VOTE in the Mr. Gatti's Jingle Contest

OK, here's the deal: Jon Branch and Ross Tyler, two of our very own LHC staff members, have co-written a jingle for Mr. Gatti's Pizza and we need to put them over the top. Their "Gatti's Good Time Jamboree" is one of only five worldwide finalists. SO...everyone in the LHC family gets to vote for them and make them #1! In the world!

Go to the Mr. Gatti's Jingle Contest Finalists page
and vote for Jon, Ross, & Carter and their jingle, "Gatti's Good Time Jamboree". Seriously, these are great guys and their jingle rocks.


Just Another Day in Paradise

Monday is a weird day. For years pastors have jokingly referred to the "holy hangover" that we all wade through in the wake of a weekend of preaching, ministry, leading, preaching, praying, preaching, and praying. And, this Monday, in addition to a scheduled meeting I had, I called several impromptu meetings before reaching the end of my rope.

AND IT WAS GREAT. I got to participate in the following conversations:

  • new ministries we're launching to take the Gospel to unreached people groups (business leaders in the ATX),
  • website design (about which I know nothing except what works for me when cruising Al Gore's internets),
  • design issues for Sunday worship programs and newspaper ads,
  • scheduling of middle school and high school ministries for maximum effectiveness,
  • staff development models that might work for us going forward,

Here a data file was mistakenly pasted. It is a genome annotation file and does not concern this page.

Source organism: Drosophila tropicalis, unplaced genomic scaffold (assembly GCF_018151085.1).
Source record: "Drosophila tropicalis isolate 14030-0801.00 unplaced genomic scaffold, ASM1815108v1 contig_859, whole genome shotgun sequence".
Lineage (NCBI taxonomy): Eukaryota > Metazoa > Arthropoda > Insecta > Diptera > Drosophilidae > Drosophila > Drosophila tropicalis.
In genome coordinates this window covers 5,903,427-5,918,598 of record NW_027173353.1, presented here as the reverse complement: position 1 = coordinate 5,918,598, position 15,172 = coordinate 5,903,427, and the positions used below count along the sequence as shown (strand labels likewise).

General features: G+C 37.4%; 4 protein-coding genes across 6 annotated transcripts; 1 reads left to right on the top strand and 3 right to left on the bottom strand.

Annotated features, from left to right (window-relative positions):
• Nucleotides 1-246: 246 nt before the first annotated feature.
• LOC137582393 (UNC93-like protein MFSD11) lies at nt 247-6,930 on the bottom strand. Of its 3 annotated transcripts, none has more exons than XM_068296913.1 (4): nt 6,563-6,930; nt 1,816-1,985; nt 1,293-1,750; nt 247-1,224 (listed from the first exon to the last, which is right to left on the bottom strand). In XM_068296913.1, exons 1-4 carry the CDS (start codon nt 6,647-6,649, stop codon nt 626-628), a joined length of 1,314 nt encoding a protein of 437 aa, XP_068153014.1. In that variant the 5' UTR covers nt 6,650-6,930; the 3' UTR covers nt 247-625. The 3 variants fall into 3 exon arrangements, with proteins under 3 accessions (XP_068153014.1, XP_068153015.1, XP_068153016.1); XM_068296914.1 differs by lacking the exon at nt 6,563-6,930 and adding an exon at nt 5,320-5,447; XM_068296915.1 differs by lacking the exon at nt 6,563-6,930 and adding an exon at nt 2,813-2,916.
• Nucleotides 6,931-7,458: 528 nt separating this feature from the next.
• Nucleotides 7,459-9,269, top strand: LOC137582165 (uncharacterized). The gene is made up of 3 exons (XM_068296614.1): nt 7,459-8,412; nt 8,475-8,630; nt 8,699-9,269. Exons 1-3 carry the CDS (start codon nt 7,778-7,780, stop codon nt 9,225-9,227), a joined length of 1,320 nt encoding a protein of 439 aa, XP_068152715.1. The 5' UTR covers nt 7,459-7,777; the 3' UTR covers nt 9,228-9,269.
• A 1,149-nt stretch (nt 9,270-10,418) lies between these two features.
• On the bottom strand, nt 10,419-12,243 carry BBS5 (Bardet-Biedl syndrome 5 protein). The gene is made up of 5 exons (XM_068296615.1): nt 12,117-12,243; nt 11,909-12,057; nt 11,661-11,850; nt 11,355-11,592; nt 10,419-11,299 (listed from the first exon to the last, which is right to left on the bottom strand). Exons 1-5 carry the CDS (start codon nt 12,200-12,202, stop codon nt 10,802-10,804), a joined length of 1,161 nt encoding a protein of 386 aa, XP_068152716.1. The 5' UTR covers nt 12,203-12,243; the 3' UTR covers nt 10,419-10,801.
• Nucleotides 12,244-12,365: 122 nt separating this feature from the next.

• what grade of toilet tissue we offer people on our campus (ministry takes many forms)
  • a permanent site for our downtown campus
  • plans for children's ministry space
  • a staff member's car problems
  • an out-of-work college grad who's trying to find a place to use his gifts to honor God,
  • the future of the Church-at-large in the city of Austin with three other pastors and leaders.

And every one of those conversations were God-driven and Kingdom-centered.

And, then I got to have a date with my wife and enjoyed some sushi. Also God-driven and Kingdom-centered.



Apologies Waste Time

I'm an idiot. I didn't even realize it until I paid attention to who I paying attention to. Great leaders, Kingdom movers and shakers, people who God uses--go and do. They don't apologize for what they're doing. They don't try to soften the blow so fewer people will be suspicious. They don't try to gain consensus. Apologies like these waste precious time, energy, and confuse your communication.

Consensus is like balance. It's a myth. There's no such thing. Consensus is equilibrium and equilibrium is death. Everything that lives moves in seasons and ebb and flow.

Great leaders apologize when they're wrong and their leadership capital multiplies for it. But not when they're fulfilling a God-given vision and dream. When that's happening, it's time to describe what God has shown you about what can be, invite people along for the ride, and then roll up your sleeves and go to work to make it a reality.


Vacation Is Hard Work, Pt. 4